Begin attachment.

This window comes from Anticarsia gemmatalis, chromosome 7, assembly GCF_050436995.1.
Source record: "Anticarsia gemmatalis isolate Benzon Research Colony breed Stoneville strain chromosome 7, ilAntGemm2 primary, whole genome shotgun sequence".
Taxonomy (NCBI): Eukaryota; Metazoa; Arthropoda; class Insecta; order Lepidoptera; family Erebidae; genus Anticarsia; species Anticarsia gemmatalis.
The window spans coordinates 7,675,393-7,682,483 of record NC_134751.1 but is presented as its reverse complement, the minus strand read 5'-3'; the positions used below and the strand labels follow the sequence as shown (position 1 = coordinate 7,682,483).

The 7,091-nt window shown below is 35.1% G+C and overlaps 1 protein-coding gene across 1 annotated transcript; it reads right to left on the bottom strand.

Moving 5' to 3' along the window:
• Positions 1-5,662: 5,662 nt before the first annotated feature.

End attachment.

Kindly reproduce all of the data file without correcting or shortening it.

This window comes from Anticarsia gemmatalis, chromosome 7, assembly GCF_050436995.1.
Source record: "Anticarsia gemmatalis isolate Benzon Research Colony breed Stoneville strain chromosome 7, ilAntGemm2 primary, whole genome shotgun sequence".
Taxonomy (NCBI): Eukaryota; Metazoa; Arthropoda; class Insecta; order Lepidoptera; family Erebidae; genus Anticarsia; species Anticarsia gemmatalis.
The window spans coordinates 7,675,393-7,682,483 of record NC_134751.1 but is presented as its reverse complement, the minus strand read 5'-3'; the positions used below and the strand labels follow the sequence as shown (position 1 = coordinate 7,682,483).

The 7,091-nt window shown below is 35.1% G+C and overlaps 1 protein-coding gene across 1 annotated transcript; it reads right to left on the bottom strand.

Moving 5' to 3' along the window:
• Positions 1-5,662: 5,662 nt before the first annotated feature.